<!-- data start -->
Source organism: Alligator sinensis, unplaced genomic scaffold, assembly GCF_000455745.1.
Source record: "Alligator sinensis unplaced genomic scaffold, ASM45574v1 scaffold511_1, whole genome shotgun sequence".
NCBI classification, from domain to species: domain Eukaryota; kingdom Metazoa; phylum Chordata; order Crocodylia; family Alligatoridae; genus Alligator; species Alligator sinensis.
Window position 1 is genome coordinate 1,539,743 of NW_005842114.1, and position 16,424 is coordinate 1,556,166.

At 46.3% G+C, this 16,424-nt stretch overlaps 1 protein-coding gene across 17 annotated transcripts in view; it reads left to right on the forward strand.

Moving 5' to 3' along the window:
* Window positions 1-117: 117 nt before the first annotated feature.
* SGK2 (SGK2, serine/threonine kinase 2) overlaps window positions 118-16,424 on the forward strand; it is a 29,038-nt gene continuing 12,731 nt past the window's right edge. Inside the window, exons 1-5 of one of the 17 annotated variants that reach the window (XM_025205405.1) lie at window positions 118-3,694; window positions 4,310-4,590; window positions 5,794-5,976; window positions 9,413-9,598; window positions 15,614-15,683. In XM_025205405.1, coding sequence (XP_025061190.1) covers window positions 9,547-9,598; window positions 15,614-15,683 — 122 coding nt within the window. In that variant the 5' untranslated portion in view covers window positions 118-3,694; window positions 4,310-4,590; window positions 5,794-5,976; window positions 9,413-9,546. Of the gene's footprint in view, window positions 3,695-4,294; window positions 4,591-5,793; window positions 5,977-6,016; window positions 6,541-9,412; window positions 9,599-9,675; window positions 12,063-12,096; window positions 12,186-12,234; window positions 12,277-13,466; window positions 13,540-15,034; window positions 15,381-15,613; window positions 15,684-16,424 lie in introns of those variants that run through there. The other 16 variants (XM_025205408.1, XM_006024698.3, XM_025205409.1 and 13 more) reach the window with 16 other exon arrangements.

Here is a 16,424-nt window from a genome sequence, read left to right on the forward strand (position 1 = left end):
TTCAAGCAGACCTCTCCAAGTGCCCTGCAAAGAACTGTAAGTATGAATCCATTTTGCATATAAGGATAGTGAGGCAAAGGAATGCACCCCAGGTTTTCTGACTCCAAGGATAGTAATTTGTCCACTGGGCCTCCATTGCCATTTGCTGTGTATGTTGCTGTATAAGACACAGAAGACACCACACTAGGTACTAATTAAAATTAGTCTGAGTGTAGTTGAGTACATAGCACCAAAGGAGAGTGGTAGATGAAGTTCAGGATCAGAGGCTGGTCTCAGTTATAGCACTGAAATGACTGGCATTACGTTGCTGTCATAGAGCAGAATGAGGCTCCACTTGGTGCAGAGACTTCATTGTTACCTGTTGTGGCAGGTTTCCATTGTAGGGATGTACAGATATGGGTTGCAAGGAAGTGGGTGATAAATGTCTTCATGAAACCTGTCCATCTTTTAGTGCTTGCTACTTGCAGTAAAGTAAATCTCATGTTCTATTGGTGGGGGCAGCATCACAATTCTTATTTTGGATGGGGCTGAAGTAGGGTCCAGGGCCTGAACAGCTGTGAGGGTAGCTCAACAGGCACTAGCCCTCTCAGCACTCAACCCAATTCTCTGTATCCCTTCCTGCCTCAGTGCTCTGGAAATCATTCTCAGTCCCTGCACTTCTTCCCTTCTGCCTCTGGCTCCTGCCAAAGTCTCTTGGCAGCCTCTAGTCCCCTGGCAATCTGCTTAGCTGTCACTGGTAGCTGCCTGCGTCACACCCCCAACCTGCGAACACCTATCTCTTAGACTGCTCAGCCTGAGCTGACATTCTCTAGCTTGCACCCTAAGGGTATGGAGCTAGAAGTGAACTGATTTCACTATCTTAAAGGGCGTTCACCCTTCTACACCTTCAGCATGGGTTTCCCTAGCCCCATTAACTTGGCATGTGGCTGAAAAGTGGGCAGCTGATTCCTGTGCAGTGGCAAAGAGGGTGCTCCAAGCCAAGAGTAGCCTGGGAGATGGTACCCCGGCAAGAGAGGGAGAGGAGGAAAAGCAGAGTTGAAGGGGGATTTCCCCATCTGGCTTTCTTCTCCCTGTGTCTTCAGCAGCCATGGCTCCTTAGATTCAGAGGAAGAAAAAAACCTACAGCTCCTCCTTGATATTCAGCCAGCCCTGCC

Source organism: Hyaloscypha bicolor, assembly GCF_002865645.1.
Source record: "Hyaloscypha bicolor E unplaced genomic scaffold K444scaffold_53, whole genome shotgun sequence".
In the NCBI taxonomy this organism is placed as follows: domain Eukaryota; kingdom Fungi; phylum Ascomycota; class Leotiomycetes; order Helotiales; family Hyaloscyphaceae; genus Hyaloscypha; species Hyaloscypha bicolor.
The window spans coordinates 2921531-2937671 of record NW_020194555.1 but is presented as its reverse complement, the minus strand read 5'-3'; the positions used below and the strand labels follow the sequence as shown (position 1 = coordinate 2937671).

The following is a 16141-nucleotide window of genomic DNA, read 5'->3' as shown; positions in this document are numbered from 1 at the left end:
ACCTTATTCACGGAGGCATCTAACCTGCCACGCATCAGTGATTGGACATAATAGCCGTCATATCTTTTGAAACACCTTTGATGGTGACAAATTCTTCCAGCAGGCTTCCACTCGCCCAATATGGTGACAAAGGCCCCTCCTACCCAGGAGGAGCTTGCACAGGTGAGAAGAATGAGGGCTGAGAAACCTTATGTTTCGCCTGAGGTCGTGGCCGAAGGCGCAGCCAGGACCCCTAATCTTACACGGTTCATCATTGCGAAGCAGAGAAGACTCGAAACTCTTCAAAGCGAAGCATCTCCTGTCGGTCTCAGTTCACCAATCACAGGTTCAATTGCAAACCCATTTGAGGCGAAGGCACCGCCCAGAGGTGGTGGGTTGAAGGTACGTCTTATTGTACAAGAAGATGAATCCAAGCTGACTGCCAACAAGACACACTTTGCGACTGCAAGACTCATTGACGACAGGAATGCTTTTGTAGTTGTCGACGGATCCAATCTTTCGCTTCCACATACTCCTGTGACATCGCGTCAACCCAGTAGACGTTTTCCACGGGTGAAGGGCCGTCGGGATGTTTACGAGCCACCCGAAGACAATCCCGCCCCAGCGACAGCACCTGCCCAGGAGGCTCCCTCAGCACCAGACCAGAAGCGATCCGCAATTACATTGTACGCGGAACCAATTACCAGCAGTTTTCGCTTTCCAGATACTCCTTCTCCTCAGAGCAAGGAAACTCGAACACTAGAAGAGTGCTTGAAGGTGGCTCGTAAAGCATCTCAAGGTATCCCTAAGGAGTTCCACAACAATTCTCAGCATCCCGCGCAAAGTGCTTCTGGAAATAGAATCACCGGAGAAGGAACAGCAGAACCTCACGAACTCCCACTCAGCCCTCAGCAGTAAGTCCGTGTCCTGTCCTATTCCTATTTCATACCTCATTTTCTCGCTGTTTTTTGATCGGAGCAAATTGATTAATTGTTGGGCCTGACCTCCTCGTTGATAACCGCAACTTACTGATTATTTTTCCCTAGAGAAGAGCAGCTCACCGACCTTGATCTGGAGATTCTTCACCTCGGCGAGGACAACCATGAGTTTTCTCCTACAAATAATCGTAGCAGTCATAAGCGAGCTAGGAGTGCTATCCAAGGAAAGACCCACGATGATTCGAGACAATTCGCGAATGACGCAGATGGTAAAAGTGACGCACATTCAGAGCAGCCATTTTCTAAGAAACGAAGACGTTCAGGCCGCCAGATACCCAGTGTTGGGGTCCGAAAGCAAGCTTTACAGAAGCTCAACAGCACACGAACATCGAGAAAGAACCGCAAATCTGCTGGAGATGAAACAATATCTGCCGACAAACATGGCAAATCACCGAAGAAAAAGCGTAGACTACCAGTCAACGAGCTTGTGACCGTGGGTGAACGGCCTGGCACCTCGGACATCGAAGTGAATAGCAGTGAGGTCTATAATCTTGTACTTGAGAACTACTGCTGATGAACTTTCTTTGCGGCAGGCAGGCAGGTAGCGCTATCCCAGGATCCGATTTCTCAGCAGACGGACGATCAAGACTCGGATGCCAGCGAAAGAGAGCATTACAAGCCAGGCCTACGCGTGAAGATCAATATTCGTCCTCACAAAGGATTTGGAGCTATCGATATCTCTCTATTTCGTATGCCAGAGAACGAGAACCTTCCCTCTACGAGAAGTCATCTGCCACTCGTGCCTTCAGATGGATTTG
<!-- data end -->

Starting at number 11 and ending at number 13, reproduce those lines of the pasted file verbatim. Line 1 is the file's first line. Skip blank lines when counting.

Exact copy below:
Source organism: Hyaloscypha bicolor, assembly GCF_002865645.1.
Source record: "Hyaloscypha bicolor E unplaced genomic scaffold K444scaffold_53, whole genome shotgun sequence".
In the NCBI taxonomy this organism is placed as follows: domain Eukaryota; kingdom Fungi; phylum Ascomycota; class Leotiomycetes; order Helotiales; family Hyaloscyphaceae; genus Hyaloscypha; species Hyaloscypha bicolor.